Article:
A teleporter moves players and/or monsters from one location on the map to another, almost instantly, with a flash of green fog and a whoosh noise (DSTELEPT).
In the Doom series, any being (i.e Demon, Player character) that is in a certain radius of the teleportation pad will be telefragged, which can be (albeit unofficially) explained by the force that has the greater "Dimensional Momentum" (essentially the second object is "shot through" the first object, due to the overlapping X/Y axis, much like some sort of "Quantum Bullet")
In the original series (Doom, Doom II, Final Doom, and Doom 64) Phobos and Deimos are being used as testing grounds for teleportation experiments, typically small objects are teleported with success, however in the recent time before the events of the original game, Humans who are teleported either vanish, or when successfully teleported become suddenly aggressive, before violently exploding, the UAC however claims this is just a small setback and everything is in control.
After a likely experiment, the gates of Hell are supposedly opened, and Deimos vanishes from the sky, and Phobos sends a fearful message, and the Doom Marine's squad are sent from Mars to investigate. After defeating the demons, the Doom Marine is teleported to Deimos.
If a monster or player is on the landing spot at the time of teleporting, monsters will not teleport but players will, killing whatever was on the landing spot. This is known as a telefrag. A player will self-telefrag if a voodoo doll is on the landing spot. In vanilla implementations, moreover, monsters can telefrag each other or the player on MAP30 of any WAD (some source ports allow the player to disable this exception or apply it to every map).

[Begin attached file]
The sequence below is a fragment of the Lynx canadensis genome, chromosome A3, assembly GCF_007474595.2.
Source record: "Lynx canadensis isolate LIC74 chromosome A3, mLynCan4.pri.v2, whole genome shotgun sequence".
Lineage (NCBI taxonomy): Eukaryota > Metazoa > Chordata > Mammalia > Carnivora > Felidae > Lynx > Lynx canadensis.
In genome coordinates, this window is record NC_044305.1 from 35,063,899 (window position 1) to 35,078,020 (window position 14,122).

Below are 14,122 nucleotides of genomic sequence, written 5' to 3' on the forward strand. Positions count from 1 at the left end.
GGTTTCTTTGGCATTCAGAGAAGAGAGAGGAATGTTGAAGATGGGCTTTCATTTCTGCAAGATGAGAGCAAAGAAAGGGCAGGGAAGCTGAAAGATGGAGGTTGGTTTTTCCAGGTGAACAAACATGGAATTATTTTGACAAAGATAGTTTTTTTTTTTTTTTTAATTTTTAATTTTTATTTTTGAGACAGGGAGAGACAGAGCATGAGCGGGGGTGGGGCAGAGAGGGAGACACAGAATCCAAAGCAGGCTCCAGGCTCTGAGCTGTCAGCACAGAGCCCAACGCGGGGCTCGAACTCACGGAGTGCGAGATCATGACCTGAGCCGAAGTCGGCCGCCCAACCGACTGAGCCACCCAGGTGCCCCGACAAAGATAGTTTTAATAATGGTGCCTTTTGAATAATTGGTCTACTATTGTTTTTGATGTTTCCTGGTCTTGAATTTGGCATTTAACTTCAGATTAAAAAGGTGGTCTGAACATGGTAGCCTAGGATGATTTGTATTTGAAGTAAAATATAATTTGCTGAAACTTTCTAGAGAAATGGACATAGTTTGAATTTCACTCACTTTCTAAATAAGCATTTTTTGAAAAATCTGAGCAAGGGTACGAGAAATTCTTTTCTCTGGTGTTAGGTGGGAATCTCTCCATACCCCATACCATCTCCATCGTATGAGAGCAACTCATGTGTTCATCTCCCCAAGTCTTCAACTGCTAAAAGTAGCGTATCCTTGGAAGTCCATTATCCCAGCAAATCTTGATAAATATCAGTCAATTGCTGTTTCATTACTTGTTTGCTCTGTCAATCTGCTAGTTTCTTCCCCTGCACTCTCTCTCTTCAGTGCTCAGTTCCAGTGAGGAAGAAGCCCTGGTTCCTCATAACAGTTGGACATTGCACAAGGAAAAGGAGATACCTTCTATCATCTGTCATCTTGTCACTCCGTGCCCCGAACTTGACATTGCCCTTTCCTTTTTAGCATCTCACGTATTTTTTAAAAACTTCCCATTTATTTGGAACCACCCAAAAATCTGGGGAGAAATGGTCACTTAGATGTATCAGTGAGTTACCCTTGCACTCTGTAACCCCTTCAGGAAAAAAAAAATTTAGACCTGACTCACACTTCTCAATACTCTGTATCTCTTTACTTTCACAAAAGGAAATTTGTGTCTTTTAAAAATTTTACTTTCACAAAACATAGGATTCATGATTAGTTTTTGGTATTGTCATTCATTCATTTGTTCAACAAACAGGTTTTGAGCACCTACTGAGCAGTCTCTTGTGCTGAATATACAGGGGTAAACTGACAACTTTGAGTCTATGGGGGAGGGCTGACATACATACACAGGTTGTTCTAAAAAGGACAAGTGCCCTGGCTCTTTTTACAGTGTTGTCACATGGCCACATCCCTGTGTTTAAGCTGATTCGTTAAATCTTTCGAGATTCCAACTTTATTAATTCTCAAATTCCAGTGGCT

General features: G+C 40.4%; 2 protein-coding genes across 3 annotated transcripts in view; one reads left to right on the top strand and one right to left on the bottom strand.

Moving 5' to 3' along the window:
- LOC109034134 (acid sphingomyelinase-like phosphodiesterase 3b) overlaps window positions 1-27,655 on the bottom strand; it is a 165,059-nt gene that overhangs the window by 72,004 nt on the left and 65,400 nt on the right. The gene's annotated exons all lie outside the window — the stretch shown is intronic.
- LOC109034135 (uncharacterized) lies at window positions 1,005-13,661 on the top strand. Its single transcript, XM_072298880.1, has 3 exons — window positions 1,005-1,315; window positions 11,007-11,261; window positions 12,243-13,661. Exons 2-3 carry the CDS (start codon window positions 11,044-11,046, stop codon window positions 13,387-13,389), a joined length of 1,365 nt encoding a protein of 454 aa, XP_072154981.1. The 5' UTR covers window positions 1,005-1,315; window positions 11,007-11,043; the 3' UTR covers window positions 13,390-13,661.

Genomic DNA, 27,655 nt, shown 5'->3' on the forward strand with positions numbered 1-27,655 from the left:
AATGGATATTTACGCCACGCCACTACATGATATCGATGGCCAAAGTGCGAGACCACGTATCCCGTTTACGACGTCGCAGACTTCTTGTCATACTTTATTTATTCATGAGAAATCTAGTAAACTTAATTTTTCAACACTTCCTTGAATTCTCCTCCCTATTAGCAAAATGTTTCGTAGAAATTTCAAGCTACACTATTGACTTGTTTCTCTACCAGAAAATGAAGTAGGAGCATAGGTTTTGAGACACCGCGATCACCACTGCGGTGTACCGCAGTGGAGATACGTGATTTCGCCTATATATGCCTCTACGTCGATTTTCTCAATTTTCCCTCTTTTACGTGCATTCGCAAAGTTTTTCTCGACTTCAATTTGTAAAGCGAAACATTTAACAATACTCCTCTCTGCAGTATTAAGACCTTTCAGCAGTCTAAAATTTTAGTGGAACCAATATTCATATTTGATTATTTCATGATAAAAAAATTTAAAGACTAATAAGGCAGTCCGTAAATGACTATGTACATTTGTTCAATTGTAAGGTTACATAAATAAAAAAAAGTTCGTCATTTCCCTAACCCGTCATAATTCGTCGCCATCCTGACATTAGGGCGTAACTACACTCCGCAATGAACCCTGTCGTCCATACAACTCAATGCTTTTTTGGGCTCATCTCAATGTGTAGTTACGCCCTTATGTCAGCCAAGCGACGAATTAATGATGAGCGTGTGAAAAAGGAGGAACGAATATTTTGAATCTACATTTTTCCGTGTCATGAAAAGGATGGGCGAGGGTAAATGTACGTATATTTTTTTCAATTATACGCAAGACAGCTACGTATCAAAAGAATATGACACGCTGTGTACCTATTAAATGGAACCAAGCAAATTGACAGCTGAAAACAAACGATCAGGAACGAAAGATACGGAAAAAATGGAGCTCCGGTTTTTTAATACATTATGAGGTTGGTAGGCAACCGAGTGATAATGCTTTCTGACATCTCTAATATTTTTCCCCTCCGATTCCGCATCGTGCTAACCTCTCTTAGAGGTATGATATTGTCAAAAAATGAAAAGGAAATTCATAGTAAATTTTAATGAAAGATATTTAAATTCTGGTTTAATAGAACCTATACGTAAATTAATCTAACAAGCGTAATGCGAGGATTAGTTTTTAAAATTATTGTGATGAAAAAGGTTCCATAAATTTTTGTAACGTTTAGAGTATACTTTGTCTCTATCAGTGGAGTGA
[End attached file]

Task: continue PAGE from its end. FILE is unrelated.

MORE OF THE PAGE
Conventionally, a teleporter is constructed as a 64-unit square with a distinctive floor texture; however, this is not a technical requirement. All sides of a teleporter usually teleport to the same place, but again this is not required: some levels attempt to confuse the player by sending him/her to different places depending on which side the teleporter is entered from. An example of both of these instances can be seen in MAP18: The Courtyard in Doom II, where the player is teleported without warning when entering a particular room but is not teleported when leaving that room.
In Vanilla Doom, there are four linedef types for teleporting. These implement the combinations of one-time versus repeating and players or monsters versus monsters only. All of them are of the walk-over variety.
Teleporter linedefs are direction-sensitive. This is necessary for cases where the landing area is another teleporter, so that the player can walk off the landing spot without teleporting again.
The linedef's tag specifies the destination sector (the lowest-numbered sector with the same tag value). Within that sector, there must be a teleport landing thing, which specifies the coordinates and angle the player or monster will have after teleporting. Barrels will also teleport if they cross a teleport linedef while being pushed from damaged.
Boom introduced some extended teleporter line types, including switch-activated teleporters and silent teleporters. The latter preserve player orientation, position, momentum and height so that the teleport may not be noticed; this can be used to simulate rooms over rooms and for other special effects.
- The use of teleporters in the Doom series, was inspired by John Carmack's Dungeons & Demons game, where Demons would break loose on the world, and kill the protagonists.